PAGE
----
An anything-goes democracy
An open horse-trading deal between the Congress and the Samajwadi Party has neither been noted by the President nor been objected to by the Election Commission.Updated: Jul 07, 2008 20:24 IST
Ironically The survival or fall of the government will be decided by Prakash Karat, Amar Singh and Manmohan Singh, none whom have won any major election in the happening democracy that we claim India to be. An open horse-trading deal between the Congress and the Samajwadi Party has neither been noted by the President nor been objected to by the Election Commission. Strange are the ways of our politics.
- Rajinder Katoch, Delhi
No big deal about the deal
Instead of making the Indo-US civil nuclear deal a communal issue, political parties should unite to educate the
common man about the practical realities of the nuclear deal. They should speak of how the deal will not affect
any community or religion. Instead of mindless, hair-splitting sensationalisation of crime and murder that the media seems obsessed with, they should analyse the issue of the nuclear deal in simple terms. There has already been lots of discussion but clearly there is room for more.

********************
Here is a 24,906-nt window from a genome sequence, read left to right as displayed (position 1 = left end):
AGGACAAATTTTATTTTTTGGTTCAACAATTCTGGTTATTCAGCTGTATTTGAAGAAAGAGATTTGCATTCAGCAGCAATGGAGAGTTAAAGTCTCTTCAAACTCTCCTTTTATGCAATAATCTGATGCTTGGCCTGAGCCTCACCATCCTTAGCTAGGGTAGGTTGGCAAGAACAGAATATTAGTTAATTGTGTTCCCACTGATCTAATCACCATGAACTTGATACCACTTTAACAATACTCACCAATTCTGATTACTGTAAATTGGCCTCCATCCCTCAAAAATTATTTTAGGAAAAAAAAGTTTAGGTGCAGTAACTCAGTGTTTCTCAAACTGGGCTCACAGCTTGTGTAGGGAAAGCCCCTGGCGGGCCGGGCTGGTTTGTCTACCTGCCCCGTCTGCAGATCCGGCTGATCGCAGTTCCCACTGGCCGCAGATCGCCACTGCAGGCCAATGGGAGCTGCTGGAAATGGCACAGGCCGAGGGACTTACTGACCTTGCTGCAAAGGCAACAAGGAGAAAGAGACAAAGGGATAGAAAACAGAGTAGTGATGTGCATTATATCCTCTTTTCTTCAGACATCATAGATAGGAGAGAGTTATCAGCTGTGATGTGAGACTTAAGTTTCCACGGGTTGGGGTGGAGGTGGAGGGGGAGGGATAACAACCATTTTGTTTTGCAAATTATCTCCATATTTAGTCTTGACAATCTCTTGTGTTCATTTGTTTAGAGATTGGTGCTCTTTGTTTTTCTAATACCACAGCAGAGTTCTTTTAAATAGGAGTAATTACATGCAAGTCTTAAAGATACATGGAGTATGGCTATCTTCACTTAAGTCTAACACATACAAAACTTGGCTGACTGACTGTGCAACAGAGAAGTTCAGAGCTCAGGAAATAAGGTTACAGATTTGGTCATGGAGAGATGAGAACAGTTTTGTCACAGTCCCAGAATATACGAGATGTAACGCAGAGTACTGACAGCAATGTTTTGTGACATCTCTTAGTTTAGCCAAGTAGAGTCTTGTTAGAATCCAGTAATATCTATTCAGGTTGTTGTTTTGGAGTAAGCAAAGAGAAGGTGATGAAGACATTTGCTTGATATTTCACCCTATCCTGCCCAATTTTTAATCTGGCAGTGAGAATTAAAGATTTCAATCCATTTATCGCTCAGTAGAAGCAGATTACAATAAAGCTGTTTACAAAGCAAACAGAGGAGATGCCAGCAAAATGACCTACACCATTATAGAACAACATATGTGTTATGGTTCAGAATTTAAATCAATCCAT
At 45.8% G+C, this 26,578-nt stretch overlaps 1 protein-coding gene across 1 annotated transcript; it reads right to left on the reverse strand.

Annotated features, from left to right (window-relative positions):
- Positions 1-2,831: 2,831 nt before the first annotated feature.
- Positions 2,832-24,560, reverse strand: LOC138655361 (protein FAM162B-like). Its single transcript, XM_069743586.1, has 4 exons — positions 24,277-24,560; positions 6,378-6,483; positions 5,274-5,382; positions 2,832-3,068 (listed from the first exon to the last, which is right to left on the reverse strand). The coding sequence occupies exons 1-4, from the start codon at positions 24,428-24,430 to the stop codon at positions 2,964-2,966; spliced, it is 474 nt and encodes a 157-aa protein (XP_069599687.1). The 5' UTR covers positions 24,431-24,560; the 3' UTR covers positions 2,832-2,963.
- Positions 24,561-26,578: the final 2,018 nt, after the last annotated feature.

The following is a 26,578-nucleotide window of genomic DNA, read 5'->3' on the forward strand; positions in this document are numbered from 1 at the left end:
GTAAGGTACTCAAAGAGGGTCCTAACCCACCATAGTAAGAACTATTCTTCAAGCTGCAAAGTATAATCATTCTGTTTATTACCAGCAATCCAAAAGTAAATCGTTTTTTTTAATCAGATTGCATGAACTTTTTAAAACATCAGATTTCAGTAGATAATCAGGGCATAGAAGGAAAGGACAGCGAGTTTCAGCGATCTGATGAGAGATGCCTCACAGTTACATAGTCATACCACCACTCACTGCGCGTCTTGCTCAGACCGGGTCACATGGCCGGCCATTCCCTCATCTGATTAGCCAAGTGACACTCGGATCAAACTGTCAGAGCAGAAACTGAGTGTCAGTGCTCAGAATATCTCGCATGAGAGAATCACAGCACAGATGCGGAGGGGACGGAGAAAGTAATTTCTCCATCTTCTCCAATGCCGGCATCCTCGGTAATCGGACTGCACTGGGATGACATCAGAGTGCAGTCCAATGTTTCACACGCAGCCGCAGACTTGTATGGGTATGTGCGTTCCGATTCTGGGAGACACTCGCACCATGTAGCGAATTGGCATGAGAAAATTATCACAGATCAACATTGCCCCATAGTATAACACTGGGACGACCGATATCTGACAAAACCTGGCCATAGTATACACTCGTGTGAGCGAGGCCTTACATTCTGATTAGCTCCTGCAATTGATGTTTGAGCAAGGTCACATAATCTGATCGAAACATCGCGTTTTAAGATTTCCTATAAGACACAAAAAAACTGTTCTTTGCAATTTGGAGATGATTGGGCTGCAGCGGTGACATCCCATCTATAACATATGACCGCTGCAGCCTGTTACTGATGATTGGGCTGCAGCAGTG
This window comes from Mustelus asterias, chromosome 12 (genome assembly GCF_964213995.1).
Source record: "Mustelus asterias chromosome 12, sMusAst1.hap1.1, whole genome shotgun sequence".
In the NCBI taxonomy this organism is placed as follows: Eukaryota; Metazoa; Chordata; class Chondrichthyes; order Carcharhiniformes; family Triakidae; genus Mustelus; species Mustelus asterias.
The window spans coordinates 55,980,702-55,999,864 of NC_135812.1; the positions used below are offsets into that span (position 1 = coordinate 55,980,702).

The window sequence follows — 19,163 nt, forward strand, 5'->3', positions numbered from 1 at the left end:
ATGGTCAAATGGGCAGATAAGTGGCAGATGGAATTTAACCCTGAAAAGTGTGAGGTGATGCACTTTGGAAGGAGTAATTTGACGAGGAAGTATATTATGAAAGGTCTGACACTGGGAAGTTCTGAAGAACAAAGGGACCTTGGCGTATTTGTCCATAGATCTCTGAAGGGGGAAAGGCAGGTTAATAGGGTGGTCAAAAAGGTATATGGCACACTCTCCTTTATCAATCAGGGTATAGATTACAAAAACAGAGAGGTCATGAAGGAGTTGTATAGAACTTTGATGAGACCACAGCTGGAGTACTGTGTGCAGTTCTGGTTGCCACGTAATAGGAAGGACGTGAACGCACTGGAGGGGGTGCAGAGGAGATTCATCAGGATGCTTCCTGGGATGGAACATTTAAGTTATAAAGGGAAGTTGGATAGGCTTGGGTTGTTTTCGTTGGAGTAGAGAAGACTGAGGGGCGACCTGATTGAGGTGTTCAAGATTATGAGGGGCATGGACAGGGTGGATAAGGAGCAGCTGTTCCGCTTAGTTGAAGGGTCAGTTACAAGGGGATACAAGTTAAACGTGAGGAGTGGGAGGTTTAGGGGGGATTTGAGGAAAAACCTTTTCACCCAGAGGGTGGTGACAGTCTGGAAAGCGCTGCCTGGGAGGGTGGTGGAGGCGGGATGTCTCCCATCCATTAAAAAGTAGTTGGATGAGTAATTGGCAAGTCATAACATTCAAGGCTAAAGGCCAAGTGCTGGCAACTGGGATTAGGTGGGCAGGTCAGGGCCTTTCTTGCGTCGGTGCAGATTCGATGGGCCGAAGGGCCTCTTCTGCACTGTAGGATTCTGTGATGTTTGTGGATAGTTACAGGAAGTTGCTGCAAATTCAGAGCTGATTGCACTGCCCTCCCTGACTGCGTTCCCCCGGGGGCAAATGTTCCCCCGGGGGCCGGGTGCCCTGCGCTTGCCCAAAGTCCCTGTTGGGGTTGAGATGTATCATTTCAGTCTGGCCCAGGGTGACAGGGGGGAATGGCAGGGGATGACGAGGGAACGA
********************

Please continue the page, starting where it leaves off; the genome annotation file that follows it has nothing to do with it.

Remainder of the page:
- Sami Rafiq, Aligarh
The so-called representatives of the Muslim community, who are opposing the nuclear deal, must think twice before going public about their disapproval. They are sending out the wrong message by trying to portray the community’s interest above that of the nation. Some of them do this for cheap publicity.
- Suhail Ayyub Zinjani, Lucknow
Debate the rights of passage
Preeti Singh Saksena in Death on demand (July 4) has rightly sought a debate on the ambiguity surrounding euthanasia. In our country, where laws are easily broken, euthanasia is still not legitimate. But do we need it? Can’t we take care of people who need help? The survival instinct and breakdown threshold of each person is different, so euthanasia could open the gates for other set of problems and crimes.
- Ansh Gupta, via email
What you see’s not what you get
Suhel Seth in Indian politics: Don’t try to match the colours (July 4) is justified in calling India the land of the ultimate paradox. Every political party is looking after its own interest, while the nation is struggling with critical issues like inflation, protests in the Valley, chaotic realignments in politics etc. Where exactly are we heading to?
- Alok Jain, via email